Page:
Developed by:Compulsion Games Published by:Gearbox Publishing Genre(s):
  • Action Adventure
  • Survival
  • Platform:
  • Microsoft
  • PC
  • Sony
  • Cost:$59.99 ESRB Rating:MATURE Players:1 Release date:August 10, 2018 Reviewed on:PC

    We Happy Few

    We Happy Few takes place in an alternate past – one where Germany captured Great Britain during WWII – on an island town called Wellington Wells. To rid their town of its oppressors, Wells’ citizens agreed to do something terrible. So much so, that their government decided to develop a drug called Joy to suppress everyone’s memories. Fast forward years later and this retro-futuristic town has become a dystopia; an island held captive by an oppressive governing body and the remnants of its past actions. The town’s inhabitants are forced into a state of complacency thanks to the Joy. Forgoing an obnoxiously cheerful disposition results in suspicion, as those found joyless are deemed downers and are typically forced fed the drug, ran out of town, or murdered.

    If I had to describe We Happy Few’s premise, I’d say it was a mash-up of The Stepford Wives (the 1980’s made-for-tv version) and A Clockwork Orange. People are being drugged out of their minds, hallucinating flowers and rainbows, in hopes of hiding from reality. Going so far as to wear face coverings that are reminiscent of the comedy theatrical mask. However pleasant they pretend to be, they’ll quickly become violent at the mere sight of someone deemed unpleasant. This is where our first protagonist, Arthur Hastings comes in. After coming off his Joy induced high, he was considered a downer and promptly ran out of town. He ends up in one of the outer districts amongst other homeless people…

    Players will take control of three different characters over the span of the game, each one trying to escape the island. Arthur, being the first playable character, acts as an introduction to the game’s world. Here we learn that We Happy Few is one-part action adventure and one-part survival game. The player will need to complete missions as Arthur slowly works his way through his part of the campaign. In between missions, he’s required to drink, eat and sleep like a normal human. This was a bit of an issue in the game’s Early Access build; these nagging physical requirements would constantly pull players away from the story at the most inconvenient times. Thankfully, Compulsion toned these mechanics down some. Not sleeping or eating, for instance, no longer results in death. Instead, they’ll lower the amount of stamina Arthur has, making it harder to fight off and/or flee from Wellington’s crazed citizens.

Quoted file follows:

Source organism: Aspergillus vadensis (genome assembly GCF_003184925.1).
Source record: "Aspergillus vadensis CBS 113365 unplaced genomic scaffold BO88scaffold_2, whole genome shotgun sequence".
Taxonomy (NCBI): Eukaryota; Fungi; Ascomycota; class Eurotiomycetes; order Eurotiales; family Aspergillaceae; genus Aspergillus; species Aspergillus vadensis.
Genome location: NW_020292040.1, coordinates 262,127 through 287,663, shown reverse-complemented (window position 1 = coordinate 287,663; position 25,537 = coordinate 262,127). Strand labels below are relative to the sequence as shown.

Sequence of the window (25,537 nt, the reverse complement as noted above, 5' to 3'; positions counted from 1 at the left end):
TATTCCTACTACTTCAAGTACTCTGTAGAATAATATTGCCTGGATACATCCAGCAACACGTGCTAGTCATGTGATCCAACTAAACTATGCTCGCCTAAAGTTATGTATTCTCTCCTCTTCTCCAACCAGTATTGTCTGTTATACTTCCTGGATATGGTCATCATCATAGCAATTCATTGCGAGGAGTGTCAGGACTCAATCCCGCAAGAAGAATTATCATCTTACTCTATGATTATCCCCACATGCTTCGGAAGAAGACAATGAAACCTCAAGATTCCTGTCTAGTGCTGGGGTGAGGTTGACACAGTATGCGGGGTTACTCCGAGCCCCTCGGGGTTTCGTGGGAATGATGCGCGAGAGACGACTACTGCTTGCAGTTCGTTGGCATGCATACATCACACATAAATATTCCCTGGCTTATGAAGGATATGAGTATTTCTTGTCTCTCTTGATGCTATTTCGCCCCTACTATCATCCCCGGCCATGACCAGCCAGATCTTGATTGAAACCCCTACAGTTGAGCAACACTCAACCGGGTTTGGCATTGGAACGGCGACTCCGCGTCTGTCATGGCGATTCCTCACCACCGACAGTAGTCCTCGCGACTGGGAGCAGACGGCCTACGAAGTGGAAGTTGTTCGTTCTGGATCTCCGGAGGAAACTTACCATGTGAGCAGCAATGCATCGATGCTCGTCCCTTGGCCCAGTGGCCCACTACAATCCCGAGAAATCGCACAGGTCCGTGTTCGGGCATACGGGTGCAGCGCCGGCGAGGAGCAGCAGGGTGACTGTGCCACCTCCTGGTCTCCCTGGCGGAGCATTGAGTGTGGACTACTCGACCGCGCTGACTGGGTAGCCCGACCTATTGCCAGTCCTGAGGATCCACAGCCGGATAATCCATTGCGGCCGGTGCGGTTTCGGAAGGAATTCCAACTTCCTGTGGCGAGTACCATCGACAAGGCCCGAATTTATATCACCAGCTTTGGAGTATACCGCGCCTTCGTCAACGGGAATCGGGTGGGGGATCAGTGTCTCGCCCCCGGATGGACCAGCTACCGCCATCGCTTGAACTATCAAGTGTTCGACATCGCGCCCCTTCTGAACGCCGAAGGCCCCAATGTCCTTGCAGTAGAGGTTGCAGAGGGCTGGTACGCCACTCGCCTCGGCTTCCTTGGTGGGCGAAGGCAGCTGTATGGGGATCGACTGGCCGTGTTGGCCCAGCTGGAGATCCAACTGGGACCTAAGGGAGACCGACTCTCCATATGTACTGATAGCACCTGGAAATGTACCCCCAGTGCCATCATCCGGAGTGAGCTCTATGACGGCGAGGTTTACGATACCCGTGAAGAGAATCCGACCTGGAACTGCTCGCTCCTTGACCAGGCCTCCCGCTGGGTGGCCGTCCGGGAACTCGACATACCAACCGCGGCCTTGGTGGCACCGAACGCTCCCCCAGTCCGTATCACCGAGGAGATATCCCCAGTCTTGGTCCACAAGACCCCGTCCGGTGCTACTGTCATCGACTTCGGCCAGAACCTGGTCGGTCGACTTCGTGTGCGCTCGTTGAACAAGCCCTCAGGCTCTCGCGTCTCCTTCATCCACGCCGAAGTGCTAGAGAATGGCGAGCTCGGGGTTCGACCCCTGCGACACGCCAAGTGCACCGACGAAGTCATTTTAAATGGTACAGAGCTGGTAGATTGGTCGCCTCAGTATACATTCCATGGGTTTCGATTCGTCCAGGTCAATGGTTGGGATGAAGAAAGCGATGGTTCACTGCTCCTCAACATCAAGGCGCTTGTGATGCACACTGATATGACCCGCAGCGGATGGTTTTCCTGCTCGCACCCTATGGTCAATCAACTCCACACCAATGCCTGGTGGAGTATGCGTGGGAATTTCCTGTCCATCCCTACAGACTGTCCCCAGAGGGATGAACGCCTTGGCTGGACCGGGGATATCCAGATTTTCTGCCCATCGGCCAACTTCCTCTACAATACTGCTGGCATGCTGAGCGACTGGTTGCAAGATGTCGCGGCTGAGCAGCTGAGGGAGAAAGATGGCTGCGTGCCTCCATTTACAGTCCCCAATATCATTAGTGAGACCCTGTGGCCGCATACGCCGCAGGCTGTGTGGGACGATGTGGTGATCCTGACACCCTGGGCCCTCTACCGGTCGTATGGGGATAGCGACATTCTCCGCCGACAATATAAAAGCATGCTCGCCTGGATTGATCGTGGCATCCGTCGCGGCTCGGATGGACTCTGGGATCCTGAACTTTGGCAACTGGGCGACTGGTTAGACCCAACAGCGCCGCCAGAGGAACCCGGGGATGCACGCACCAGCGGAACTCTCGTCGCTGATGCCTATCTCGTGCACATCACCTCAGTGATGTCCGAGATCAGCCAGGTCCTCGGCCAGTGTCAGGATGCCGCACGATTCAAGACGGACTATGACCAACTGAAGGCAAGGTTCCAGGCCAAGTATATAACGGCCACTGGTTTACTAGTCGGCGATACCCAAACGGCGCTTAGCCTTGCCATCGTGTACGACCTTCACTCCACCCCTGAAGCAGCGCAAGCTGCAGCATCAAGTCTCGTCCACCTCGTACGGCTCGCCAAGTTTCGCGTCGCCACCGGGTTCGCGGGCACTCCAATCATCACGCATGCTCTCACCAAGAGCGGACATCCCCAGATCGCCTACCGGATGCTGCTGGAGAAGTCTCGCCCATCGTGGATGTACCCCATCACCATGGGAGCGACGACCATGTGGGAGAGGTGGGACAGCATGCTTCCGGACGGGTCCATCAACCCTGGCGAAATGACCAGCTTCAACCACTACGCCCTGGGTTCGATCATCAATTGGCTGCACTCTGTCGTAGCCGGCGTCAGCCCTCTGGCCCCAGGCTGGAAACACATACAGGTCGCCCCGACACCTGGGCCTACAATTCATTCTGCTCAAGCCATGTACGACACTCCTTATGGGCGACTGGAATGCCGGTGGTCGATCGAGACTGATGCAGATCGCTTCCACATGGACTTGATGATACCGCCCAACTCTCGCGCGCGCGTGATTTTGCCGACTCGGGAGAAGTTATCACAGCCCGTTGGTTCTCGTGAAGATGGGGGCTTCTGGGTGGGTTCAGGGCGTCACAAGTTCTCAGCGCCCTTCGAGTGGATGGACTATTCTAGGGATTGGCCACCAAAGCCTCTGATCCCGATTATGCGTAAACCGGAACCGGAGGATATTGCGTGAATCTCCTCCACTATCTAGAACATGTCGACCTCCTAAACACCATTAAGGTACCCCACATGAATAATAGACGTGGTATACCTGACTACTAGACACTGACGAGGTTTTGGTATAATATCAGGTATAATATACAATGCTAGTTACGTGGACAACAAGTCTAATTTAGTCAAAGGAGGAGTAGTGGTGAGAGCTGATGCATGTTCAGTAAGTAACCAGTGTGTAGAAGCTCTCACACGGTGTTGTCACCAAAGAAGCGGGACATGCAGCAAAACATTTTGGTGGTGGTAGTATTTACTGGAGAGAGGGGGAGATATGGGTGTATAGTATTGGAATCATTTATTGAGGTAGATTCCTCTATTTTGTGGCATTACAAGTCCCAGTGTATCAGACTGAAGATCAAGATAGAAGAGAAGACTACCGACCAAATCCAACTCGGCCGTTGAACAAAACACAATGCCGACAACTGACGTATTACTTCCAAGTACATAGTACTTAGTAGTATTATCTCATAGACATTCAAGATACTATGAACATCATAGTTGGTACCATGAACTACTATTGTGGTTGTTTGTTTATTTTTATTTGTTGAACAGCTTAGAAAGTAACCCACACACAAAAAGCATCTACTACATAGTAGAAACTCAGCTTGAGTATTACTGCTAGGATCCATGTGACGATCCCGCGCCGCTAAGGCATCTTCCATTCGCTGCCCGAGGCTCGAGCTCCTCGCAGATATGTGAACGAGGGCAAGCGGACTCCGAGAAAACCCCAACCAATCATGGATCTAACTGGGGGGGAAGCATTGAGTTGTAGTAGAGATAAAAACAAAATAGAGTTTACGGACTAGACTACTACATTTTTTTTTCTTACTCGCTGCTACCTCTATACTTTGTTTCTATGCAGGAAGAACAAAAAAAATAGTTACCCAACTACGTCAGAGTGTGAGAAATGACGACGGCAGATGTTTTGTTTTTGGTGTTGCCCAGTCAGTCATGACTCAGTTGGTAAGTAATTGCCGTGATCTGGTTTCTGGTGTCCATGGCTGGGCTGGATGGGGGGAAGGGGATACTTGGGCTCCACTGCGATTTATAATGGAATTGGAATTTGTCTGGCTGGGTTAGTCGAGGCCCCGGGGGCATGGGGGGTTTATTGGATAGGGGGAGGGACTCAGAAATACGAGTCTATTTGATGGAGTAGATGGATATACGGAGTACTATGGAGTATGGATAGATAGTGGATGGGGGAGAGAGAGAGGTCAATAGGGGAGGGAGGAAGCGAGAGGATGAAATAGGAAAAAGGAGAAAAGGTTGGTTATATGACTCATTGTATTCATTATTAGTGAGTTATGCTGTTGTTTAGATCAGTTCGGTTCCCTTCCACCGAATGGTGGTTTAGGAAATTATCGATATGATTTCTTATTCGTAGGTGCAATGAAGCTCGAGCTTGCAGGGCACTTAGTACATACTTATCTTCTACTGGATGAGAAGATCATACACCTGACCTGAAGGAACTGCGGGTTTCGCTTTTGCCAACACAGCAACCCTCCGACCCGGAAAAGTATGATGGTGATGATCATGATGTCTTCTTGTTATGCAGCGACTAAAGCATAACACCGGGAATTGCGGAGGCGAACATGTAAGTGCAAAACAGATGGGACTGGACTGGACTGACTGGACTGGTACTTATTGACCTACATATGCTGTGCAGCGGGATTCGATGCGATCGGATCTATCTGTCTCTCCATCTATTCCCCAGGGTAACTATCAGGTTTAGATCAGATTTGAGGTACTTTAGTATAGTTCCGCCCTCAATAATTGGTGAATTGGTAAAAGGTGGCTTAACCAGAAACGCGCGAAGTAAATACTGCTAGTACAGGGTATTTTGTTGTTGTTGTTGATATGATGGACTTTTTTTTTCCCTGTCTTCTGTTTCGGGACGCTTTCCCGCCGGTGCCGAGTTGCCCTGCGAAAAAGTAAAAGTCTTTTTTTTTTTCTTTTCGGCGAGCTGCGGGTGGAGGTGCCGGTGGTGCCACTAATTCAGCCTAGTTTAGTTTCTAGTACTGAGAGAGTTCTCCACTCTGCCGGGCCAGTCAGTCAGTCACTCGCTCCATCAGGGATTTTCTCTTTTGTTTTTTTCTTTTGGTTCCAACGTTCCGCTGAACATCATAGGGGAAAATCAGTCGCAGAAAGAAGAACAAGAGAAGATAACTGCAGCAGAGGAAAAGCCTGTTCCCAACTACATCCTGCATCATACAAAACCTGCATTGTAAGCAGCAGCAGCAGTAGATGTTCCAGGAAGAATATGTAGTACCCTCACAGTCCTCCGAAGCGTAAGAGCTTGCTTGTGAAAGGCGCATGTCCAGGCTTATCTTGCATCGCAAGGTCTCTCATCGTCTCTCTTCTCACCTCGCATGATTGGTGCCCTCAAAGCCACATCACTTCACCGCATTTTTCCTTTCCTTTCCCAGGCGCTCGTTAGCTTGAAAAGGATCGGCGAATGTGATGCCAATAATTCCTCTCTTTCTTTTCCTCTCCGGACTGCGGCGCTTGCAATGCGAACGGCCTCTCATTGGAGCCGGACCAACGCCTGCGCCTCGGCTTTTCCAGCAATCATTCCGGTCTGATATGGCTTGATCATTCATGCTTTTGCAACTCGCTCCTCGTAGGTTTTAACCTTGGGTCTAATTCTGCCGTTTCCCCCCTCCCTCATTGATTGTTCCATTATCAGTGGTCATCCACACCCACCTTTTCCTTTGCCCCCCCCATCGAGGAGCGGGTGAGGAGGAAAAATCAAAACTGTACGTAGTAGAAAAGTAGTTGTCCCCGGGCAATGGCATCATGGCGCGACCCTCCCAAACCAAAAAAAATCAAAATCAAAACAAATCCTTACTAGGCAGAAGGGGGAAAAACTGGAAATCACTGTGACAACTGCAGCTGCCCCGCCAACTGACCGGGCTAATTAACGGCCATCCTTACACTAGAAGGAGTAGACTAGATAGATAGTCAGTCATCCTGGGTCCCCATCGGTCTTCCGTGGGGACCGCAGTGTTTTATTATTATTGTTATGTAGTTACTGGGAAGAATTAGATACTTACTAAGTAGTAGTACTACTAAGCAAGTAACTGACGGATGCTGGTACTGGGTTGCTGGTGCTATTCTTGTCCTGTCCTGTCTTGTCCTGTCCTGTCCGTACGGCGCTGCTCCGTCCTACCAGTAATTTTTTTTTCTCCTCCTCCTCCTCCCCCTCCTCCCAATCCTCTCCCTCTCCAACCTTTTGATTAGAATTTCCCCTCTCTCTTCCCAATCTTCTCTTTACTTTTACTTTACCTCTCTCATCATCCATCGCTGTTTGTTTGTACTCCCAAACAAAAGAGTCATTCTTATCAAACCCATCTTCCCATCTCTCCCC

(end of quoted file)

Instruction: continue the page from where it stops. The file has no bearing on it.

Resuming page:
Other survival mechanics come into play over time. Crafting a suitable weapon is just as important as acquiring medicinal items to deal with an illness or wound. The thing that makes these mechanics interesting is We Happy Few’s narrative spin. In order to blend in with the people inhabiting the immediate area, one would have to craft the proper attire. In the case of the outer districts, a torn and ragged suit was most appropriate; the people there didn’t like “fancy” city folks reminding them that they were poor. The opposite holds true when visiting the more affluent parts of the island. Then there is Joy. Most of the story takes place in the heart of Wellington Wells. Acting different (running, jumping, fighting, doing anything annoying) would attract the wrong kind of attention. And once people notice Arthur’s off his Joy, he’ll have to run for his life. Or, pop a Joy.

    The problem with using Joy is two-fold. While it does allow the player to pass as a normal citizen, taking too much will cause Arthur to lose his memory again (plunging all of his stats). The other issue comes from abstaining. As soon as the drug wears off, Arthur will temporally suffer from withdrawal. Not only will he draw ire from anyone he encounters while in this state, he’ll also be slightly weaker. It’s a tough spot to be in. If that wasn’t bad enough, there are special gates/machines that seek out downers, making the choice to not take Joy that much harder. Imagine needing to get through a rough part of town. You take some Joy to pass through a few check points, slide by some Bobbies (police). Only then do you realize that the person you need to visit in order to complete a quest is still far off. With your Joy levels steadily declining, do you risk making a run for it or keep walking in hopes of no one noticing the early effects of withdrawal? Either way, you’re sure to get creepy stares from those around you.

    Sally Boyle and Ollie Starkey, the other protagonists, have their own issues to content with. Because of this, the game changes to better reflect their struggles. Take Ollie, the army vet/recluse. He must eat and sleep just like the other two characters. He also needs to balance his blood sugar. If it gets too high, he’ll start to lose health. If it gets to low, he’ll start randomly yelling at NPCs. Slowly dying is never a good thing. But having to worry about offending people who become violent when someone doesn’t look happy, spells doom for someone looking to keep a low profile. Crafting the proper medication (or in some cases, eating the right foods) will help in keeping Ollie balanced. Of course, things won’t always go as planned. With Arthur, he had the luxury of running away or hiding. Ollie can’t run for long distances and isn’t very great at stealth. He can throw a mean punch though; with this character, We Happy Few goes from being mostly a stealth based game to one where brawls happen on a regular basis.